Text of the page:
The Web is simply the biggest, most successful, most usable distributed systems architecture ever.
So why is it that people keep proposing alternatives that struggle to succeed? First I had this with the Grid, watching people giving talks saying “we’re nearly there”, “it’s a long game”, “distributed systems are difficult” and there’s me thinking “but… but… the Web works!” Cloud services are making my point nicely now. But I’m still getting it with SOA, where on the one hand some surprisingly unquestioning people tell me it’s clearly the right way to go, while on the other I hear stories of real SOA achievements really quite low down in the maturity model. Is the Emperor’s wardrobe so full of new clothes? Ok, I’m the first to say it’s horses for courses, but the neglect of the Web baffles me.
I think the reason for the dominant acceptance of the SOA architectural style is that it’s programmed into the profession. We know how to write programs with procedure calls so we know how to do remote procedure calls. We understand objects so we can do remote objects. SOA is principled and you van buy training courses and get certificates. And it’s become a buzzword. And I think the reason it struggles is that first you have to servicify legacy apps – not so easy – and then later try to recompose services (flexibly, dynamically, … you know the mantra) – which turns out actually to be quite difficult because SOA services are complicated.
By their nature Web apps are also client-server, and people have become rather good at coupling things together. But there seems to be confusion over the principles of the Web architectural style, which is a pity given it’s the most successful distributed system ever. There have been efforts to capture it, starting with Fielding’s REST model. Rest has become misunderstood to a point which is damaging, so introducing a new word is probably a good idea – I like Resource Oriented Architecture. For example, the O’Reilly RESTful Web Services book attempts to establish some Resource Oriented Architecture Principles beyond Fielding.
Actually ROA is very easy to understand. You have a resource (think URI) and a small number of predefined methods that you can use with it – like GET and POST. The web infrastructure is massively optimised to make these methods work really well. When you want to do other stuff you don’t add more methods but rather you add more resources. Voila – Resource Oriented Architecture. Everytime you navigate the Web you are using it.
In SOA you instead add methods and thereby create complex interfaces to individual entities, interfaces that must be maintained client- and server-side. In pursuit of simplicity this can add complexity. Great if you want lots of code (though ironically the idea of SOA is to avoid the alternative of writing lots of code!)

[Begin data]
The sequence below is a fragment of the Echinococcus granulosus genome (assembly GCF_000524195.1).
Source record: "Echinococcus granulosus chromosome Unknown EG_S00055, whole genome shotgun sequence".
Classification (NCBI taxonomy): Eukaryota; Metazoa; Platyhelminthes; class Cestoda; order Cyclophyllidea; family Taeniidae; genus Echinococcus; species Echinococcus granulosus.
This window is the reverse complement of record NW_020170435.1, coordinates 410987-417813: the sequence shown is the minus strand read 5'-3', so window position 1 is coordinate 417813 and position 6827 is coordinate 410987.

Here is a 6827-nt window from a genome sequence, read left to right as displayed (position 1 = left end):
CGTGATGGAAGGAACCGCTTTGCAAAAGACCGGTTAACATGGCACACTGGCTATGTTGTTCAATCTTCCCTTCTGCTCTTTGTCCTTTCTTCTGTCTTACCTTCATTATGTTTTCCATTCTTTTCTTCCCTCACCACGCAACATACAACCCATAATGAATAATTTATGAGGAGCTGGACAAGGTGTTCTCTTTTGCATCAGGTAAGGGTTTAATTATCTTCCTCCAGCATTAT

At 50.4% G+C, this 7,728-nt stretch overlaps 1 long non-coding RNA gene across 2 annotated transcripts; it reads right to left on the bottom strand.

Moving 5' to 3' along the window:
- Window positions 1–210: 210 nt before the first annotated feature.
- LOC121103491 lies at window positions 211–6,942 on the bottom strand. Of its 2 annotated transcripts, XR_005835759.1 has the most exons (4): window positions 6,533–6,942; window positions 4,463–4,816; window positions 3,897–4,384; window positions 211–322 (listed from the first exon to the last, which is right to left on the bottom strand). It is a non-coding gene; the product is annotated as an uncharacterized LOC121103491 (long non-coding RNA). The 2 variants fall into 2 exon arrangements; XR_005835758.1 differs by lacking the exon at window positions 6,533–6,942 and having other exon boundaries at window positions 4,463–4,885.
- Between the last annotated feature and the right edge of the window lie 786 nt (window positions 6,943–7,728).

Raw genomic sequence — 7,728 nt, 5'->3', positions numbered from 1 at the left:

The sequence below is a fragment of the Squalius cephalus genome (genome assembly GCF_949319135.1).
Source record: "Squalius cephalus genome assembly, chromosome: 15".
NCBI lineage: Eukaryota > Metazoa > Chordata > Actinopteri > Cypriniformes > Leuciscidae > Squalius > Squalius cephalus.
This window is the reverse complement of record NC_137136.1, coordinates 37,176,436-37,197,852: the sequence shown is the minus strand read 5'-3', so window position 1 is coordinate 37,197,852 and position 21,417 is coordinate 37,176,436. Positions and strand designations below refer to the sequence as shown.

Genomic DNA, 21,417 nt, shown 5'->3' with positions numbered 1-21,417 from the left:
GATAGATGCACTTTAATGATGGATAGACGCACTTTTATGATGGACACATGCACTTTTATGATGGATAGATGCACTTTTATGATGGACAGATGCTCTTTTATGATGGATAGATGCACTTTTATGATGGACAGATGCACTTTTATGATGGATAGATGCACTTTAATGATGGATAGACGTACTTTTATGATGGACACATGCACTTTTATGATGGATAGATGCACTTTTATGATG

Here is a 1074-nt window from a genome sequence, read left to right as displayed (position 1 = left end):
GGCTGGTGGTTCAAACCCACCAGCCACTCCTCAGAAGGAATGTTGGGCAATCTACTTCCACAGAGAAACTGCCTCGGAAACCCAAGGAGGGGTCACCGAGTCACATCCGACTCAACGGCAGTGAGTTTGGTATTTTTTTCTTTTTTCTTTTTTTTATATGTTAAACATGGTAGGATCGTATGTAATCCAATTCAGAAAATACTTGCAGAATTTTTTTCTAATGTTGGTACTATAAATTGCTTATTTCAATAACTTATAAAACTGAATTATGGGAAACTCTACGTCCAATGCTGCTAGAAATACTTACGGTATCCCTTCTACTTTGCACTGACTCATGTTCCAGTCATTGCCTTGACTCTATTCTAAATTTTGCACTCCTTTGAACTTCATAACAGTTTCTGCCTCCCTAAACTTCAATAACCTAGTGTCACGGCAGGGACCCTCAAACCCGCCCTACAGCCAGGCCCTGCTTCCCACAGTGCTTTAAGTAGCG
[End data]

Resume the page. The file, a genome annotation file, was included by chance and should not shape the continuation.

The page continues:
So why is it we don’t have principles of ROA that architects can wield like those of SOA? Well actually I think we could, and I would love to help people capture them! I think the challenge is that the success of the Web architecture is precisely because it has been allowed to be organic. So the ROA principles will have a different nature to the inorganic principles of SOA.
I think we could start by doing what the Web 2.0 design patterns did. Web 2.0 wasn’t created by a bunch of architects sitting down and saying “ok we have Web 1.0, let’s design the next version”. Rather the design patterns are a set of observations on how the Web is actually being used, by people, today. I think we could come up with a set of ROA patterns in a similar vein (indeed, surely, they would be related!)
Until we have these, SOA will dominate in any software design process that involves trained engineers. SOA isn’t broken – it’s an entirely plausible way of writing a lot of code to build systems when you don’t have a better way. But I think it has to be challenged – for any given system there may be a better architecture, and ROA is a candidate. Maybe ROA is good for people coupling things together and SOA is good for machines. Or maybe we need a resource-oriented variant of SOA.
So I think we should do two things:
1. Identify the design patterns that characterise ROA.
2. Compare and contrast ROA and SOA systems (preferably using the same systems built both ways!) to work out where and when we get the benefits.
My favourite example at the moment is a big sensor network project (SG4E) which is going to have an SOA middleware and REST on top for rapid application development. There’s a compelling argument for this classically 3 tier model - you know the one: Web 2.0 is flaky and needs robust services underneath so let’s put a properly-engineered SOA there. But this is very deeply a resource-oriented project (it’s about things, in the physical world), and surely could be ROA all the way down. What’s more, the project uses RDF (i.e. Resource Description Framework) – one might expect that to sit most comfortably in a resource-oriented model! This pervasive ROA question gives rise to a great thought experiment: What is the REST API for planet earth?